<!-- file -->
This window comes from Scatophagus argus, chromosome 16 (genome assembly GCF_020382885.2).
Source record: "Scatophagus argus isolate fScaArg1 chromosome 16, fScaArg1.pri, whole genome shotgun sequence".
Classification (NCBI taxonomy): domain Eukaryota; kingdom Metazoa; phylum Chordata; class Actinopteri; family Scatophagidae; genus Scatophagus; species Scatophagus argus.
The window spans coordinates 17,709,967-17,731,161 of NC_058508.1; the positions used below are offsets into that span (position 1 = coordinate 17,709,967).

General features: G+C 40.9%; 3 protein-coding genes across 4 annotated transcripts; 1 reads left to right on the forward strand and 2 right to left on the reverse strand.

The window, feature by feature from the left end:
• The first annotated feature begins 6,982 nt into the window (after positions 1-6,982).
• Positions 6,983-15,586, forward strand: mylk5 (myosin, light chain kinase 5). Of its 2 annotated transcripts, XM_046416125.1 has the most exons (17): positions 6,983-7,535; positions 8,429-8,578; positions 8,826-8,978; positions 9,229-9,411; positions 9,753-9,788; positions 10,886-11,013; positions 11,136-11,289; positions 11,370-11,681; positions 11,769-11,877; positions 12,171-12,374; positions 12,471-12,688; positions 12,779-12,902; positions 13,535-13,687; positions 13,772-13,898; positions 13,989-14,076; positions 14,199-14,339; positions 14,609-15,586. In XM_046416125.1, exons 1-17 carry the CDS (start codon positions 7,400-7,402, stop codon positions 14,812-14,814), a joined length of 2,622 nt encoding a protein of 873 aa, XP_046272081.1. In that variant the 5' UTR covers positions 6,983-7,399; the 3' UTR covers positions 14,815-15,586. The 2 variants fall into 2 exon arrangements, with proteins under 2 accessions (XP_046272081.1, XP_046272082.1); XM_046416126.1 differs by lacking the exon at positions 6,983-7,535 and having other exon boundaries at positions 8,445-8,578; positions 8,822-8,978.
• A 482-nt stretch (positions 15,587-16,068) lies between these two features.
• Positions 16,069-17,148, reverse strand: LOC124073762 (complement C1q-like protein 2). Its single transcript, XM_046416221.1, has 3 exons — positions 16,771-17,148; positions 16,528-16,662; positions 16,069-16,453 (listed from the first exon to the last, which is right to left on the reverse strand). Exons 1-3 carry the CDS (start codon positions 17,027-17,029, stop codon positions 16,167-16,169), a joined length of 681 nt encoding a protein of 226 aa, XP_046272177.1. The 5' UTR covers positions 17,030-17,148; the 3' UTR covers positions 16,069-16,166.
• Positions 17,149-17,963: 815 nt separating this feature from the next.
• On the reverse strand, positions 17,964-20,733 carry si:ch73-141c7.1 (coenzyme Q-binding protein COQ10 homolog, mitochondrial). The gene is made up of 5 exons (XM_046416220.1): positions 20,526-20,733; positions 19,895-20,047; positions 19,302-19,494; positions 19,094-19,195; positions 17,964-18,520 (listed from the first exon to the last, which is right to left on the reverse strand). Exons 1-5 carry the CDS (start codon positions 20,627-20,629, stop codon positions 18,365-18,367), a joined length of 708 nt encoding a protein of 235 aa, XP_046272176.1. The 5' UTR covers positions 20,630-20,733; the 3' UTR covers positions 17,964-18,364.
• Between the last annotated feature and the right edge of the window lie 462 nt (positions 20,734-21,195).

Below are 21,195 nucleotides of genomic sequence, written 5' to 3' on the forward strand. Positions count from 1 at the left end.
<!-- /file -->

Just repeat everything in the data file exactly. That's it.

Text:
This window comes from Scatophagus argus, chromosome 16 (genome assembly GCF_020382885.2).
Source record: "Scatophagus argus isolate fScaArg1 chromosome 16, fScaArg1.pri, whole genome shotgun sequence".
Classification (NCBI taxonomy): domain Eukaryota; kingdom Metazoa; phylum Chordata; class Actinopteri; family Scatophagidae; genus Scatophagus; species Scatophagus argus.
The window spans coordinates 17,709,967-17,731,161 of NC_058508.1; the positions used below are offsets into that span (position 1 = coordinate 17,709,967).

General features: G+C 40.9%; 3 protein-coding genes across 4 annotated transcripts; 1 reads left to right on the forward strand and 2 right to left on the reverse strand.

The window, feature by feature from the left end:
• The first annotated feature begins 6,982 nt into the window (after positions 1-6,982).
• Positions 6,983-15,586, forward strand: mylk5 (myosin, light chain kinase 5). Of its 2 annotated transcripts, XM_046416125.1 has the most exons (17): positions 6,983-7,535; positions 8,429-8,578; positions 8,826-8,978; positions 9,229-9,411; positions 9,753-9,788; positions 10,886-11,013; positions 11,136-11,289; positions 11,370-11,681; positions 11,769-11,877; positions 12,171-12,374; positions 12,471-12,688; positions 12,779-12,902; positions 13,535-13,687; positions 13,772-13,898; positions 13,989-14,076; positions 14,199-14,339; positions 14,609-15,586. In XM_046416125.1, exons 1-17 carry the CDS (start codon positions 7,400-7,402, stop codon positions 14,812-14,814), a joined length of 2,622 nt encoding a protein of 873 aa, XP_046272081.1. In that variant the 5' UTR covers positions 6,983-7,399; the 3' UTR covers positions 14,815-15,586. The 2 variants fall into 2 exon arrangements, with proteins under 2 accessions (XP_046272081.1, XP_046272082.1); XM_046416126.1 differs by lacking the exon at positions 6,983-7,535 and having other exon boundaries at positions 8,445-8,578; positions 8,822-8,978.
• A 482-nt stretch (positions 15,587-16,068) lies between these two features.
• Positions 16,069-17,148, reverse strand: LOC124073762 (complement C1q-like protein 2). Its single transcript, XM_046416221.1, has 3 exons — positions 16,771-17,148; positions 16,528-16,662; positions 16,069-16,453 (listed from the first exon to the last, which is right to left on the reverse strand). Exons 1-3 carry the CDS (start codon positions 17,027-17,029, stop codon positions 16,167-16,169), a joined length of 681 nt encoding a protein of 226 aa, XP_046272177.1. The 5' UTR covers positions 17,030-17,148; the 3' UTR covers positions 16,069-16,166.
• Positions 17,149-17,963: 815 nt separating this feature from the next.
• On the reverse strand, positions 17,964-20,733 carry si:ch73-141c7.1 (coenzyme Q-binding protein COQ10 homolog, mitochondrial). The gene is made up of 5 exons (XM_046416220.1): positions 20,526-20,733; positions 19,895-20,047; positions 19,302-19,494; positions 19,094-19,195; positions 17,964-18,520 (listed from the first exon to the last, which is right to left on the reverse strand). Exons 1-5 carry the CDS (start codon positions 20,627-20,629, stop codon positions 18,365-18,367), a joined length of 708 nt encoding a protein of 235 aa, XP_046272176.1. The 5' UTR covers positions 20,630-20,733; the 3' UTR covers positions 17,964-18,364.
• Between the last annotated feature and the right edge of the window lie 462 nt (positions 20,734-21,195).

Below are 21,195 nucleotides of genomic sequence, written 5' to 3' on the forward strand. Positions count from 1 at the left end.